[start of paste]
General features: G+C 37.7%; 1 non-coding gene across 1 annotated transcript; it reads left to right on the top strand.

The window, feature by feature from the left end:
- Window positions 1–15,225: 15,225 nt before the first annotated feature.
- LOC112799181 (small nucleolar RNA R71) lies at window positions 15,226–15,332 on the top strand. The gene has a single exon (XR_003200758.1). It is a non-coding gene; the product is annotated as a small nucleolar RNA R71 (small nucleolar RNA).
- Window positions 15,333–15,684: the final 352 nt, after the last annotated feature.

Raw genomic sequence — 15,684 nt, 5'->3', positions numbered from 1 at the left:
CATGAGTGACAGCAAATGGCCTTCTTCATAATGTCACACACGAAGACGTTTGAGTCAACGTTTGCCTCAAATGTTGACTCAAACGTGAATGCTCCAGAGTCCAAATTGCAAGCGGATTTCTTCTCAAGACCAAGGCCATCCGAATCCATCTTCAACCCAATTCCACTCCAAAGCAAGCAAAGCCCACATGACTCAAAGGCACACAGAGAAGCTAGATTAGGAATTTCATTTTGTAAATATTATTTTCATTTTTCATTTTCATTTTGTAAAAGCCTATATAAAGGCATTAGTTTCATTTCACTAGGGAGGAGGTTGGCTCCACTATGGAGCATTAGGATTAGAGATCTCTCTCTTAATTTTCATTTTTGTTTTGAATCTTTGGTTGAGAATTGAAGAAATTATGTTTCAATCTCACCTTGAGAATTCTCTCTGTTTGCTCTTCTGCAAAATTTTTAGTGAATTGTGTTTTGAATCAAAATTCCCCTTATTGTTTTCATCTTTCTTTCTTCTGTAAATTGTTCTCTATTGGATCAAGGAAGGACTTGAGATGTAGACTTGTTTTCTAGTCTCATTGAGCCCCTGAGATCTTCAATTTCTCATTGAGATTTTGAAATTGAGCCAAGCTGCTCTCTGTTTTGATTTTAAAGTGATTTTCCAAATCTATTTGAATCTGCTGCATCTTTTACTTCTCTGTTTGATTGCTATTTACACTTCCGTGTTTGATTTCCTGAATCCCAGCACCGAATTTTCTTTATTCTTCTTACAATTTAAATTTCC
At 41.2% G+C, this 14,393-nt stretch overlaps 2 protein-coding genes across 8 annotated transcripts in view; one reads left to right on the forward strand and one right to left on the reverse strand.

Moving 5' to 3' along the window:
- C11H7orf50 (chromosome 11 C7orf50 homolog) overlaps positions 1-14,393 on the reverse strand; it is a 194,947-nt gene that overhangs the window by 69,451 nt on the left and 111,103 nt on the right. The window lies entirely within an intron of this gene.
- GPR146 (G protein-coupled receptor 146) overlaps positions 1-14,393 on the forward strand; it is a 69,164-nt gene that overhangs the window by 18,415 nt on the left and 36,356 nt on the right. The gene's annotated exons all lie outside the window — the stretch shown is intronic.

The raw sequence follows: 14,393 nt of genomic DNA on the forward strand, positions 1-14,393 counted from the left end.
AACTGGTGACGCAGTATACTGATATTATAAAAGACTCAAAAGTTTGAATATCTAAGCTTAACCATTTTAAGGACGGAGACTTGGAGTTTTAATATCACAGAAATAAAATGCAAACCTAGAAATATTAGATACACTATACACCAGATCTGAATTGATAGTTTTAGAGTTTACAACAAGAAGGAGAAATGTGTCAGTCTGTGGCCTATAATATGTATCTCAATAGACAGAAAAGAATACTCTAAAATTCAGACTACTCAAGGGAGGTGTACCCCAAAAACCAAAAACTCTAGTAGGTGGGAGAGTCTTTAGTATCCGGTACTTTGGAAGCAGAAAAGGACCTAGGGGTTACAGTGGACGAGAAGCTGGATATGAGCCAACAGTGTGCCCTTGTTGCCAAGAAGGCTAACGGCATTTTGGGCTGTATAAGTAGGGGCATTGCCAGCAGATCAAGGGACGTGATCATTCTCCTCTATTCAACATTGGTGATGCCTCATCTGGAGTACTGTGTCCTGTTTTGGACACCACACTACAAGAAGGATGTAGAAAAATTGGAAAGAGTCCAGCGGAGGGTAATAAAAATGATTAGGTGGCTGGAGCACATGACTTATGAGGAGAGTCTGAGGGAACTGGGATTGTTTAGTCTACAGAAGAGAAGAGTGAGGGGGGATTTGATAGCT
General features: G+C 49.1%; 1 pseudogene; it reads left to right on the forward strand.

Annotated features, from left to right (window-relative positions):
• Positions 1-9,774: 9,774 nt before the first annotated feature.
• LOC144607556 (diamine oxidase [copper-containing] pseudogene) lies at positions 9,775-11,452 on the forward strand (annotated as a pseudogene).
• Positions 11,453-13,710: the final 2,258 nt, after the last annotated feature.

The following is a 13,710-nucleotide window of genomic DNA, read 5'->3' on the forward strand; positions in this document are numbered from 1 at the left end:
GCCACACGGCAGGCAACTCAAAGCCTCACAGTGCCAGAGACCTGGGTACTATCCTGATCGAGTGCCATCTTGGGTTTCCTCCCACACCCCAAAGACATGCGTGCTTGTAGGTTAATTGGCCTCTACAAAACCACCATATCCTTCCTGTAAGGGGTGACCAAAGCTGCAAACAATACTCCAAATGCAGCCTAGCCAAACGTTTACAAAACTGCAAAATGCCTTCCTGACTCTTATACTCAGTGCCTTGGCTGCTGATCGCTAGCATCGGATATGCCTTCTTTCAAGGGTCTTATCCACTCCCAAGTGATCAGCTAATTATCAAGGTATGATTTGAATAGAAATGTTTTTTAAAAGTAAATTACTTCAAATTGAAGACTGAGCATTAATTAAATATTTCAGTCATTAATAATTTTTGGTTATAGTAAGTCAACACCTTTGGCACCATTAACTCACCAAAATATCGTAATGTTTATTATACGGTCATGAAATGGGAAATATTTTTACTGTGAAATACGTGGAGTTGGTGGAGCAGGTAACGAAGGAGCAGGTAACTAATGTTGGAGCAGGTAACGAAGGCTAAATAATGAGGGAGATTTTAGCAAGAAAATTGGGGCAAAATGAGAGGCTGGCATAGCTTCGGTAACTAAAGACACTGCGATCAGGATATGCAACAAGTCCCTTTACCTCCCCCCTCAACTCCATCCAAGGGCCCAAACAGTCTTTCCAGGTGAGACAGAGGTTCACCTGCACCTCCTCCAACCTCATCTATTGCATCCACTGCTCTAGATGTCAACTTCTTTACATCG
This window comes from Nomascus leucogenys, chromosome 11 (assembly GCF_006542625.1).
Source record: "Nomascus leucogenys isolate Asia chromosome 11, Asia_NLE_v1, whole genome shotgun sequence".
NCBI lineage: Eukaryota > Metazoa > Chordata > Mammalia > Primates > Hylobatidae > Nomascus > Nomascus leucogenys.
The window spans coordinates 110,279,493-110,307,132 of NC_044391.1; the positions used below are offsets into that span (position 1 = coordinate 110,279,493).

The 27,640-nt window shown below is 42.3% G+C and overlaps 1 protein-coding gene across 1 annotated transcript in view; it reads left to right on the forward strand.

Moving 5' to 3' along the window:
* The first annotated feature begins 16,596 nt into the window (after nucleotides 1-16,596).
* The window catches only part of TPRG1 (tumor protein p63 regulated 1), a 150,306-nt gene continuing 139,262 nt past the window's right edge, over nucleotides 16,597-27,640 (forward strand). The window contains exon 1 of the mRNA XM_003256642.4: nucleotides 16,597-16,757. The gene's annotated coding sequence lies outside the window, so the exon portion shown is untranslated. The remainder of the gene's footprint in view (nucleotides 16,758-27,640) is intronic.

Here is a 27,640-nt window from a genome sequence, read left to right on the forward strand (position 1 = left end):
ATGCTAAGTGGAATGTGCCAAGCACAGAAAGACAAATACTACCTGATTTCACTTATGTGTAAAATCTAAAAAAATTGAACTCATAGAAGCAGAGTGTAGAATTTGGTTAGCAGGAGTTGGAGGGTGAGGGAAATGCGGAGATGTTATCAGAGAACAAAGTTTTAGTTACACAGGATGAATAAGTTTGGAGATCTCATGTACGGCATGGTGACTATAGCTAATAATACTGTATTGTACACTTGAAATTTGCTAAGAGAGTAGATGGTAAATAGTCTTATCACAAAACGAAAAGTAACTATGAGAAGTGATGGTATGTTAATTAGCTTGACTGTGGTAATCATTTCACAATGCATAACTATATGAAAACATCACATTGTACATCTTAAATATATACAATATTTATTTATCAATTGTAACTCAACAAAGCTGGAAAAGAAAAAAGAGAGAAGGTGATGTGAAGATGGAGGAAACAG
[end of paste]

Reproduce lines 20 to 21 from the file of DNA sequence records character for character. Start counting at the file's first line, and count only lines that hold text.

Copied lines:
GCCACACGGCAGGCAACTCAAAGCCTCACAGTGCCAGAGACCTGGGTACTATCCTGATCGAGTGCCATCTTGGGTTTCCTCCCACACCCCAAAGACATGCGTGCTTGTAGGTTAATTGGCCTCTACAAAACCACCATATCCTTCCTGTAAGGGGTGACCAAAGCTGCAAACAATACTCCAAATGCAGCCTAGCCAAACGTTTACAAAACTGCAAAATGCCTTCCTGACTCTTATACTCAGTGCCTTGGCTGCTGATCGCTAGCATCGGATATGCCTTCTTTCAAGGGTCTTATCCACTCCCAAGTGATCAGCTAATTATCAAGGTATGATTTGAATAGAAATGTTTTTTAAAAGTAAATTACTTCAAATTGAAGACTGAGCATTAATTAAATATTTCAGTCATTAATAATTTTTGGTTATAGTAAGTCAACACCTTTGGCACCATTAACTCACCAAAATATCGTAATGTTTATTATACGGTCATGAAATGGGAAATATTTTTACTGTGAAATACGTGGAGTTGGTGGAGCAGGTAACGAAGGAGCAGGTAACTAATGTTGGAGCAGGTAACGAAGGCTAAATAATGAGGGAGATTTTAGCAAGAAAATTGGGGCAAAATGAGAGGCTGGCATAGCTTCGGTAACTAAAGACACTGCGATCAGGATATGCAACAAGTCCCTTTACCTCCCCCCTCAACTCCATCCAAGGGCCCAAACAGTCTTTCCAGGTGAGACAGAGGTTCACCTGCACCTCCTCCAACCTCATCTATTGCATCCACTGCTCTAGATGTCAACTTCTTTACATCG
This window comes from Nomascus leucogenys, chromosome 11 (assembly GCF_006542625.1).